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U.S. job growth soars

Latest figures show 2014 hiring best in 15 years

Christopher S. Rugaber Associated Press

WASHINGTON – A resurgence in U.S. hiring accelerated in November and put 2014 on track to be the healthiest year for job growth since 1999.

The gain of a robust 321,000 jobs – the most in nearly three years – put further distance between a strengthening American economy and struggling nations throughout the developed world.

The job market isn’t yet fully healthy. But its steady improvement raises the likelihood that the Federal Reserve will start raising interest rates from record lows by mid-2015.

The unemployment rate remained at a six-year low of 5.8 percent, the Labor Department said Friday.

“These were boomlike numbers,” said Mark Zandi, chief economist at Moody’s Analytics. “They indicate that the U.S. economy is on very solid ground.”

Friday’s report also raised hopes that Americans’ pay might finally be starting to increase after barely budging since the Great Recession began seven years ago. The average hourly wage rose 9 cents to $24.66, the biggest gain in 17 months.

Fed Chair Janet Yellen has cited stagnant wages as a key reason to keep rates low. Higher wages could lead to higher prices, and the Fed might feel compelled to raise rates to limit inflation.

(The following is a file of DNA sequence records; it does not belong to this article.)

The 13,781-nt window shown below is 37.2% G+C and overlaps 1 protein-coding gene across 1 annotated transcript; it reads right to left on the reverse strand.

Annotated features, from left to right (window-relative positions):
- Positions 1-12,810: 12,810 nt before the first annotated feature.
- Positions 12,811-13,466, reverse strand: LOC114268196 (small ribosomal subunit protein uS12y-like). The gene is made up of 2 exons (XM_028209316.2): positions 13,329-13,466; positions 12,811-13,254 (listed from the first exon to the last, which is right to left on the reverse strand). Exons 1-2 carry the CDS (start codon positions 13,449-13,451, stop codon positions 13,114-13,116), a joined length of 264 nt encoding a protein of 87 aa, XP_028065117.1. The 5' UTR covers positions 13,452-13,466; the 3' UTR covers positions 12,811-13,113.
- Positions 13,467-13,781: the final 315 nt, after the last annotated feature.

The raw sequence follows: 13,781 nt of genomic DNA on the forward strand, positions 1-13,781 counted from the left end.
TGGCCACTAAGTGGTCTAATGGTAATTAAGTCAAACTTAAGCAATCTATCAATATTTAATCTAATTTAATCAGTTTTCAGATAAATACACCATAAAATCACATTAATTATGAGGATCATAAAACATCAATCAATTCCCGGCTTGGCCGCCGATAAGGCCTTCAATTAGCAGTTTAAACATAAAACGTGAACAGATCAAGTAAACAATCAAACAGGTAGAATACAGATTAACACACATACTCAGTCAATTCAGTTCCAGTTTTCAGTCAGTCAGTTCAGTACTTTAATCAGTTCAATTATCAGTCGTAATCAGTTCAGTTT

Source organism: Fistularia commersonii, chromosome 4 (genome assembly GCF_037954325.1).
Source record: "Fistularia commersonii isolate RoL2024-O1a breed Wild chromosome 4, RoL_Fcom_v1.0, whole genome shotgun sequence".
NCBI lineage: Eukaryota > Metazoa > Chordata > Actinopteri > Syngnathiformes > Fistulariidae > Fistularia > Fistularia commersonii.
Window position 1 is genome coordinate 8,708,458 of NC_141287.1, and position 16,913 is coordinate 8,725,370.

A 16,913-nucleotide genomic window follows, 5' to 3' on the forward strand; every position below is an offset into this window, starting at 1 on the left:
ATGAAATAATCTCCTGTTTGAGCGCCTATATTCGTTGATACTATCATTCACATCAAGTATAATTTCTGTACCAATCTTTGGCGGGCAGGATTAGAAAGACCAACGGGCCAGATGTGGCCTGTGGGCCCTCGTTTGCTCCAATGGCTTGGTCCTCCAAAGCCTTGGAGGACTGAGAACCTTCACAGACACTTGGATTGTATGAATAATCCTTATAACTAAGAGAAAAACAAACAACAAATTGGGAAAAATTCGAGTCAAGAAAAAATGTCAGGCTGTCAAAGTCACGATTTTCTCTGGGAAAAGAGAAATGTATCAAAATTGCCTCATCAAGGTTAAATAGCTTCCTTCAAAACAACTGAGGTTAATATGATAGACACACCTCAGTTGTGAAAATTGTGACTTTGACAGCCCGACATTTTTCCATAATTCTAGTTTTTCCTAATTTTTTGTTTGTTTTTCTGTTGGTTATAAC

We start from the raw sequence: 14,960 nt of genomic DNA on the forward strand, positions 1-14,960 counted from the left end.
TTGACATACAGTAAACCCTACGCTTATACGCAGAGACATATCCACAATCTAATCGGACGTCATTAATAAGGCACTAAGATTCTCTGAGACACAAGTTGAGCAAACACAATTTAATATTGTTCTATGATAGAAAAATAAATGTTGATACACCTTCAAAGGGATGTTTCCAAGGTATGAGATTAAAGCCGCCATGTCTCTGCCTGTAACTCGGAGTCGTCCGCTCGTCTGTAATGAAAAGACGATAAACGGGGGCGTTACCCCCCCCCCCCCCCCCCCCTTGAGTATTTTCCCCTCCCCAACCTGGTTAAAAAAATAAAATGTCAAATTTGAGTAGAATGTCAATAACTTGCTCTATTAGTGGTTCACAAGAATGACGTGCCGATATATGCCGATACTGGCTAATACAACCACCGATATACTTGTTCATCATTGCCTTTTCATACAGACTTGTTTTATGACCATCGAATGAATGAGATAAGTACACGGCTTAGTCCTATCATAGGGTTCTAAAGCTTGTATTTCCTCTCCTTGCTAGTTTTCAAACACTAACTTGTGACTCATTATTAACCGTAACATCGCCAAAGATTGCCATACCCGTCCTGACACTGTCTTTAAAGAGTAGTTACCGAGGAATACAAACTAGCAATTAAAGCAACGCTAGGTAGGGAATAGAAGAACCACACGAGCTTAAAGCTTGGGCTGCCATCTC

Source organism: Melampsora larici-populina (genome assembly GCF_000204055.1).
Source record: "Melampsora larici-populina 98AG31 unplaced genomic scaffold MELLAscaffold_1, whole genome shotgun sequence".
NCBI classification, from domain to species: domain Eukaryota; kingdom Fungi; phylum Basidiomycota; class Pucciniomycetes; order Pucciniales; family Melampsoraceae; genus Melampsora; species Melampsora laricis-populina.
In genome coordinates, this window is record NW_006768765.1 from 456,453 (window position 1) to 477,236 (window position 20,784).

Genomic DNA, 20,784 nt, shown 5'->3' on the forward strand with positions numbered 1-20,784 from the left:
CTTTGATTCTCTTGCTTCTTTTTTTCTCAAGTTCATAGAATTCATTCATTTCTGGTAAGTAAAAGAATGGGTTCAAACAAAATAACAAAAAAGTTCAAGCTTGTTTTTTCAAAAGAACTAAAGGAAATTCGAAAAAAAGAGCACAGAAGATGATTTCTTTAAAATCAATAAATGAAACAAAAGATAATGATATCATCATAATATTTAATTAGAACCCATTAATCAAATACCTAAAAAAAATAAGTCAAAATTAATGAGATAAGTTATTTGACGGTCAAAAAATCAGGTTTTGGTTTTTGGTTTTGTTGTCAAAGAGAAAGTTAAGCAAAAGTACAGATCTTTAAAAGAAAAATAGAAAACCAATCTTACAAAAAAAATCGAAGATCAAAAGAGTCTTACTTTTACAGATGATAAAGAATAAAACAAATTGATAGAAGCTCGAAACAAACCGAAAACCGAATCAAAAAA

Still, over the past 12 months, hourly pay has risen just 2.1 percent, barely above the 1.7 percent inflation rate. And economists note that inflation remains below the Fed’s 2 percent target and will likely stay tame because of lower energy prices. That might give the Fed some leeway to wait.

The Fed has kept its benchmark rate near zero for six years to encourage borrowing and spending.

So far this year, the economy has gained 2.65 million jobs. With a month to go, 2014 is already the best year for hiring in 15 years.

That is partly a reflection of the anemic pace of job growth for much of the recovery. Only this year, five years after the recession officially ended, have job gains neared levels historically associated with a strong economy. In the 1980s and 1990s, employers regularly added more than 3 million jobs a year.

Even now, signs of weakness remain: There are 6.9 million people with part-time jobs who would prefer full-time work – up from 4.1 million before the recession.

And millions have given up looking for work. That has been a factor in the declining unemployment rate: Once people stop seeking a job, they’re no longer counted as unemployed.

A broader measure of unemployment, which includes involuntary part-time workers and people who have given up looking, stands at 11.4 percent.

Many Americans remain anxious about the economy. In a Gallup poll last month, 30 percent said the economy was “poor,” compared with 24 percent who said it was “good” or “excellent.”

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